Sudden Cut to Carbon Recreation’s Outdoor Program Continues to Stir Anger in Community



With little prior warning, the Carbon County Commission made the decision to cut a popular program from Carbon County Recreation’s lineup of services. The Outdoor Recreation program was eliminated along with one full time employee of the program. The result has been shock and a bit of anger from those who enjoyed the program.

The Outdoor Program provided the residents of Carbon County access to rafting, climbing, biking and touring opportunities. It was also a boom for bringing in tourists to see the beauty and resources the area has to offer.

According to staff who helped with the program, almost all of the out of area individuals who came to participate in the Outdoor Programs stayed at least one night in Price so they could take part in orientations, rent the equipment and take care of other pre-trip needs.

Commissioner Jae Potter stated that, in an effort to consolidate and save costs, the North Springs Shooting Range was brought into the Carbon Recreation Services under the direction of Steve Christensen. В North Springs Range Manager, Scott Olsen will now directly report to Christensen.В Range operations have been cut from five days a week to four, and hours of operation reduced. Winter hours for the range are Thursday-Friday 2-8 p.m. and Saturday and Sunday 11-8 p.m.

Potter was asked the reason for the elimination of the Outdoor Program. He stated that В the cost to maintain and replace equipment was В not a wise use of В public money in tight economic times. He went on to add that the program was facing the need to replace two rafts that would cost around $15,000 and that was hard to justify when there are other more pressing needs in the County. Potter stressed several times that he feels it is not the right or responsibility of the government to provide something that the private sector can do. The commissioner stated that there are other resources out there to take over these programs, and he had been contacted by at least three private outfitters looking to do just that. He declined to reveal the names of those who expressed interest.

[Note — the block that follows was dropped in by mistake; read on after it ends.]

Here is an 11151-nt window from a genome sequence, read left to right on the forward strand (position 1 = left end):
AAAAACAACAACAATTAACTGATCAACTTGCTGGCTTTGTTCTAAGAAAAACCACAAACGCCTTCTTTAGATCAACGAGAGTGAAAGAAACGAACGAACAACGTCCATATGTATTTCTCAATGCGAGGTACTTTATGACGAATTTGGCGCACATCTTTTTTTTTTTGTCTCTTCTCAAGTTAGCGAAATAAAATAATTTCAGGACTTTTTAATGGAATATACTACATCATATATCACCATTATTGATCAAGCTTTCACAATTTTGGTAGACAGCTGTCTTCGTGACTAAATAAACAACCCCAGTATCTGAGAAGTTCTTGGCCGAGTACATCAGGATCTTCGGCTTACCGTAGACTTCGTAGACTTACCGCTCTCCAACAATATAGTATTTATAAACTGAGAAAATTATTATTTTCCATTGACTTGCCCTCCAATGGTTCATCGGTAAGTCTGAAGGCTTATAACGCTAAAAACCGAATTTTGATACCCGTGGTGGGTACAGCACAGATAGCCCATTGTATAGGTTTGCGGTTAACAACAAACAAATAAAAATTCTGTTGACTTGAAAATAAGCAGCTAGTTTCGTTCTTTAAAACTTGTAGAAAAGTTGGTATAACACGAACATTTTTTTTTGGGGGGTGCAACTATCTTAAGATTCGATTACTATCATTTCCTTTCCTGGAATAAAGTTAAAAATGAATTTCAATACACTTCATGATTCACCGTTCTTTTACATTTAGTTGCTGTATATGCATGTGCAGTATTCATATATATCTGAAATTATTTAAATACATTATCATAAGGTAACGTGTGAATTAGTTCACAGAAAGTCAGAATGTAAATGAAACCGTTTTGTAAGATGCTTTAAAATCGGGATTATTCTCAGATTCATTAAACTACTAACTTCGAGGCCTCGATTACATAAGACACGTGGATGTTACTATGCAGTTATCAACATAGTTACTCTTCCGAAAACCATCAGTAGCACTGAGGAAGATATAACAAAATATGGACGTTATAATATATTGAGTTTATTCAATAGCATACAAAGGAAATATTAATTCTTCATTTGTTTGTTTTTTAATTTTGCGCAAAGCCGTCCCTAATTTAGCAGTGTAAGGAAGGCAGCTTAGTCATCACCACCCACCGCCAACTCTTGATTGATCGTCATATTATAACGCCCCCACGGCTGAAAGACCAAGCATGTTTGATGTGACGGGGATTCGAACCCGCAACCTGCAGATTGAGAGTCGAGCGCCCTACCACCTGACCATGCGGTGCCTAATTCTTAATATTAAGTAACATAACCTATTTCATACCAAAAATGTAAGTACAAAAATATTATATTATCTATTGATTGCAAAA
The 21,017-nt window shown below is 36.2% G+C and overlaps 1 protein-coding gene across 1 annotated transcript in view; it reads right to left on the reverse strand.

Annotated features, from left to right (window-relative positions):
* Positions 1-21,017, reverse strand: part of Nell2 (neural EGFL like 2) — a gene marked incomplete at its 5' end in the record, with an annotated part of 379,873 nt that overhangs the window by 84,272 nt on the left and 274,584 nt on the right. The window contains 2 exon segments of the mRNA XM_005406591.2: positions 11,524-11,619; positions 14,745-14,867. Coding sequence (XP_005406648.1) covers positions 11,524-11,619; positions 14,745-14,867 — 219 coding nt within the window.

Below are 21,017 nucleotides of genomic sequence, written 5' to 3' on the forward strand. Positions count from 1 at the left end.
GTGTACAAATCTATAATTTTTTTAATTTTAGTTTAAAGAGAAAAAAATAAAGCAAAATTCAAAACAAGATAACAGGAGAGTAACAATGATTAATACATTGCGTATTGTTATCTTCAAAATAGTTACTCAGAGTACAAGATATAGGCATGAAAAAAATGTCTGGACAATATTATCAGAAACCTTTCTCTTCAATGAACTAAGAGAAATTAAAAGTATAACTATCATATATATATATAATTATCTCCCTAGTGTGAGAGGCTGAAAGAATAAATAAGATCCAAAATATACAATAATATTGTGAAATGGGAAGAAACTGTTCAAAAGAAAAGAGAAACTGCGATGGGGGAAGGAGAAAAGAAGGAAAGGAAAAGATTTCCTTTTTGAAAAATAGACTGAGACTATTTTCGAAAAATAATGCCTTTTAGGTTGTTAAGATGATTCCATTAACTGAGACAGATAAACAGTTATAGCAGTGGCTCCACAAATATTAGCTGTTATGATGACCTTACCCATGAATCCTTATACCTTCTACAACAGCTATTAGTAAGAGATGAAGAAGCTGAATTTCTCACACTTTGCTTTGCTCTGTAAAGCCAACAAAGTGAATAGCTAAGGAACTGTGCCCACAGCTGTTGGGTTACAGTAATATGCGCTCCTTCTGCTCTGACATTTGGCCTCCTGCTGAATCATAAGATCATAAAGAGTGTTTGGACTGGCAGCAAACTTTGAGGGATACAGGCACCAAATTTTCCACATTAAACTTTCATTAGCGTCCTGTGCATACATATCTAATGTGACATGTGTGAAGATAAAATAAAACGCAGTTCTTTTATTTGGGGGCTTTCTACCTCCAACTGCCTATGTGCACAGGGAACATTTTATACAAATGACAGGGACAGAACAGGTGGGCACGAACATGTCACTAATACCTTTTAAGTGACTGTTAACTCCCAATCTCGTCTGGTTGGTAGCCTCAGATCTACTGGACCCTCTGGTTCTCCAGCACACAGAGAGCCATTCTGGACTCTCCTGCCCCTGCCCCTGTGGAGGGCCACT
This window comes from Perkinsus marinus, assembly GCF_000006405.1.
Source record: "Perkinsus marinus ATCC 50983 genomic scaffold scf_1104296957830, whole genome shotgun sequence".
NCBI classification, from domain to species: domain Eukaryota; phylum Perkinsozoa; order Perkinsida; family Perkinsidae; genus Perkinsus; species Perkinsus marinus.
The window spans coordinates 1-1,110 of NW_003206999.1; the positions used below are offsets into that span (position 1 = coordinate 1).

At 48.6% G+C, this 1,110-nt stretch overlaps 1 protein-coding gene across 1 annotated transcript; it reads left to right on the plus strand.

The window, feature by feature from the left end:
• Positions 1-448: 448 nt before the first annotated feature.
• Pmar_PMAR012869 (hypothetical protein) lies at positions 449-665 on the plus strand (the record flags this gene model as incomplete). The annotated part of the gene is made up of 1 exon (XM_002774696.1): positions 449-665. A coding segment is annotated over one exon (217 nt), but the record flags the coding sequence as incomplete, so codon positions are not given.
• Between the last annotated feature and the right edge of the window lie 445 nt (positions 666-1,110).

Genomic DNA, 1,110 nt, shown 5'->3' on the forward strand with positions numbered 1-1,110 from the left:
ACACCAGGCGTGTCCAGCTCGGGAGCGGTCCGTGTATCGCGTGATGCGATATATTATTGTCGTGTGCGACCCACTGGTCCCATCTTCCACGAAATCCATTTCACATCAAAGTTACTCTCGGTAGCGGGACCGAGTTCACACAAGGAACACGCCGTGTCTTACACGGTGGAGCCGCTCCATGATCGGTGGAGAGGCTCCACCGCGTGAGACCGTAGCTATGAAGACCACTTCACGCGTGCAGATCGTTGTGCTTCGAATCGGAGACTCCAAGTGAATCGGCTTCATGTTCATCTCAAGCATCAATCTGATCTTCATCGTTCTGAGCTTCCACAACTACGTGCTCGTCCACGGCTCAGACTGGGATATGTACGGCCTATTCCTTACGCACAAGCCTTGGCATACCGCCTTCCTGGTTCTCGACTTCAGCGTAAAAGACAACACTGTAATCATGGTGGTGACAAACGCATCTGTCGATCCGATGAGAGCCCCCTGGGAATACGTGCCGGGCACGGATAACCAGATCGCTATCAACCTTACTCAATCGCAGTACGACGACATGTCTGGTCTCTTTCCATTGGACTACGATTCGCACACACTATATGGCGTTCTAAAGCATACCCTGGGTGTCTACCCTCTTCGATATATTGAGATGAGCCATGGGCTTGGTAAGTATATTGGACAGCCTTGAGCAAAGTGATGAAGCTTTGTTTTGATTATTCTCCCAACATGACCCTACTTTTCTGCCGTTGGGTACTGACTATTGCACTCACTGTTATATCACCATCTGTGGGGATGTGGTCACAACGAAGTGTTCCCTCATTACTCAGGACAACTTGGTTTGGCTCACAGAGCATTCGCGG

When pressed about why there was no notification to the public about this pending change, he said it was hard to advertise something that affects personnel. He also stated that no decision had been made yet on the disposal of the outdoor equipment, but would possibly entertain working with any group willing to provide the services to obtain the gear over the course of several seasons if they were not able to buy it outright.

Recreation Director Christensen said there are 12 rafts and frames, 15 IKs (Inflatable Kayaks) 12 Canoes, life vests, cross country skis, boat rigging, camping supplies, coolers, oars, paddles and more. Some of the equipment has been purchased by grants and other institutions like Carbon School District and USU-Eastern, who may step forward to reclaim those items. В The remaining equipment might be sold through Carbon County Surplus, or offered in lot to private outfitters.

Even with these explanations, public outcry remains. There are many questions still not fully answered.

Several people who have much experience in purchasing rafts and other outdoor gear dispute the $15,000 cost for two rafts quoted by Potter. They say that a fully equipped raft that includes everything from the boat, frame, oars, straps, coolers and boxes would run about $5000. Well maintained boats will last upwards of 10-12 years. The rental program would easily generate enough funds to replace the boat when its lifetime is nearing an end.

One issue that has been cited as a contributing factor is when USU-Eastern dropped the Carbon Recreation Outdoor Program. In previous years the college supplemented half of the salary for the Outdoor program manager. The loss of that was in 2010. The program absorbed the cost and still ran on budget in 2011. Revenues were down in 2011, but the drought was a big factor in that as many were afraid there was not enough water to take a river trip.